Formulas are used in many different areas. We have given several examples of formulas that are used in science.
Here are several examples from disparate sources:
Body weight =
Estimate of percentage of games won =
A = πr2  Area of a circle  
A = lw  Area of a rectangle  
A = bh  Area of a triangle  
A = bh  Area of a parallelogram  
A = (a + b)  Area of a trapezium  
A =  Heron’s formula for the area of a triangle where  
s = 
A = 2πrh  Curved surface area of a cylinder  
A = 4πr2  Surface area of a sphere  
A = 2πrl  Surface area of the curved surface of a cone 
V = lwh  Volume of a rectangular prism  
V = x3  Volume of a cube  
V = Ah  Volume of a prism  
V = πr2h  Volume of a cylinder  
V = πr3  Volume of a sphere  
V = πr2h  Volume of a cone 
Common formulas from Physics
Motion in a straight line with constant acceleration
s= vt  Constant velocity  
v = u + at  Constant acceleration a, initial velocity u, velocity v at time t  
s = ut + at2  Constant acceleration a, initial velocity u, position s at time t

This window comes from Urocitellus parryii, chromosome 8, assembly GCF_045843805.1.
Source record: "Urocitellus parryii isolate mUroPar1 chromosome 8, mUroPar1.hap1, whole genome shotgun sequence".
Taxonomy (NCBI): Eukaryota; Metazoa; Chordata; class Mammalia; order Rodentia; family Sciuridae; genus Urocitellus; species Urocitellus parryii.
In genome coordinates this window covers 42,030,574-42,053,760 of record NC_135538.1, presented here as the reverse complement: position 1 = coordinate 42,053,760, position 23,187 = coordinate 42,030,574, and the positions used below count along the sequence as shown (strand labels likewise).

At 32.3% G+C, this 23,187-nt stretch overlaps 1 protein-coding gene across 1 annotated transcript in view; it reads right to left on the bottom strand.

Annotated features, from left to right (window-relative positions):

v2 = u2 + 2as  Constant acceleration a, initial velocity u, position s at time t, velocity v at time t 

s = t  Constant acceleration a, initial velocity u, velocity v at time t 
=  angular rate , T is the period for one rotation  
v = r  r is the radius of the circle, v the speed of the object  
a = 2r  inward acceleration a 
F = ma  A body of mass m subjected to an acceleration F has an acceleration  
EK = mv2  Kinetic energy  
U = mgh  Potential Energy  
F = G  Gravitational force 
Electricity, Electrostatics and Magnetism
F = ke  Electrostatic force  
= C  Capacitance  
= +  Capacitors in series  
R =  Ohm’s Law  
= +  Resistors in parallel 
= RZ2 −  Rydberg formula for wave length  
= +  Lens formula 
F = C + 32  Centigrade to Fahrenheit conversion  
I = Prt  Simple interest  
A = P(1 + R)n  Compound interest  
A = P(1 − R)n  Compound depreciation 
The Improving Mathematics Education in Schools (TIMES) Project 20092011 was funded by the Australian Government Department of Education, Employment and Workplace Relations.
The views expressed here are those of the author and do not necessarily represent the views of the Australian Government Department of Education, Employment and Workplace Relations.
© The University of Melbourne on behalf of the International Centre of Excellence for Education in Mathematics (ICEEM), the education division of the Australian Mathematical Sciences Institute (AMSI), 2010 (except where otherwise indicated). This work is licensed under the Creative Commons AttributionNonCommercialNoDerivs 3.0 Unported License.